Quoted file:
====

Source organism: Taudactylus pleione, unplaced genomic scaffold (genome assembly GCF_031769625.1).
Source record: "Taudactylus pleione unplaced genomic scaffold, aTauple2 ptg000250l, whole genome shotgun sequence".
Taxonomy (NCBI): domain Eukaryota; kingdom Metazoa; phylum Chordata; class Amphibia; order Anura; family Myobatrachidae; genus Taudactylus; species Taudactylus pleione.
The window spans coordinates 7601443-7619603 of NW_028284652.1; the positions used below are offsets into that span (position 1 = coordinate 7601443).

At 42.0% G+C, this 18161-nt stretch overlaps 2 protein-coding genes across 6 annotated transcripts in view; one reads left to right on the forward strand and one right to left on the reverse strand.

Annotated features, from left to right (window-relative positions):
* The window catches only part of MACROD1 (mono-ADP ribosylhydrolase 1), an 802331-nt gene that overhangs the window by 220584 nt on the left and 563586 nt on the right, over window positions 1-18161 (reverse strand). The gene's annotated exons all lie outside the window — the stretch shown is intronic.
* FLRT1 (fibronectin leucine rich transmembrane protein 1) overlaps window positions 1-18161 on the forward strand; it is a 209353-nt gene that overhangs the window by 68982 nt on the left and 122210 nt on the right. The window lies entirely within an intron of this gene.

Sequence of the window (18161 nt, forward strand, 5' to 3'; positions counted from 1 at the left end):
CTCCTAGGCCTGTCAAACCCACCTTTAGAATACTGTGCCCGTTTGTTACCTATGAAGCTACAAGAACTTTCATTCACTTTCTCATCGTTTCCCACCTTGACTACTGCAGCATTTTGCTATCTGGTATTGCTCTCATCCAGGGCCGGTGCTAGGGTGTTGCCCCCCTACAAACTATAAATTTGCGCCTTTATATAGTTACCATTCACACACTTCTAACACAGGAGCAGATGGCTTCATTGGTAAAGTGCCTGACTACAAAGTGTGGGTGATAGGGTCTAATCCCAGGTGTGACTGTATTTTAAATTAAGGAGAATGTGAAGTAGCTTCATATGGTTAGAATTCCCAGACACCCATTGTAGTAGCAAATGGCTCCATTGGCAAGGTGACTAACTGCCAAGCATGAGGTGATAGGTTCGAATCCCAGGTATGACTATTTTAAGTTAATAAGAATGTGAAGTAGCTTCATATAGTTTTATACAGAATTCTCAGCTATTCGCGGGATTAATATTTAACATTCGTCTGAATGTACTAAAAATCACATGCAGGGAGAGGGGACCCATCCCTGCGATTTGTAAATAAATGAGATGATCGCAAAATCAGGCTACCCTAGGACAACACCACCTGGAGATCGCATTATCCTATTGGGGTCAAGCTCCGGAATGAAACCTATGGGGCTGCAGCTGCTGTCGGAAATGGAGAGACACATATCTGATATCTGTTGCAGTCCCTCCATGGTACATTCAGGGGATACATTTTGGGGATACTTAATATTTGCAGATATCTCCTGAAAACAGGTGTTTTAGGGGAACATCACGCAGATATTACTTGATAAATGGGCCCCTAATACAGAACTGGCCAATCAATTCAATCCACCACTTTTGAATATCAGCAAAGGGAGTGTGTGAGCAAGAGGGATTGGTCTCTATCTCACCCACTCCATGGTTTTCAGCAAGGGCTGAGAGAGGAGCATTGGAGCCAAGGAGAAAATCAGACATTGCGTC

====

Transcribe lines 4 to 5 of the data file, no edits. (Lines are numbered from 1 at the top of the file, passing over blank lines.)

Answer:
The window spans coordinates 7601443-7619603 of NW_028284652.1; the positions used below are offsets into that span (position 1 = coordinate 7601443).

At 42.0% G+C, this 18161-nt stretch overlaps 2 protein-coding genes across 6 annotated transcripts in view; one reads left to right on the forward strand and one right to left on the reverse strand.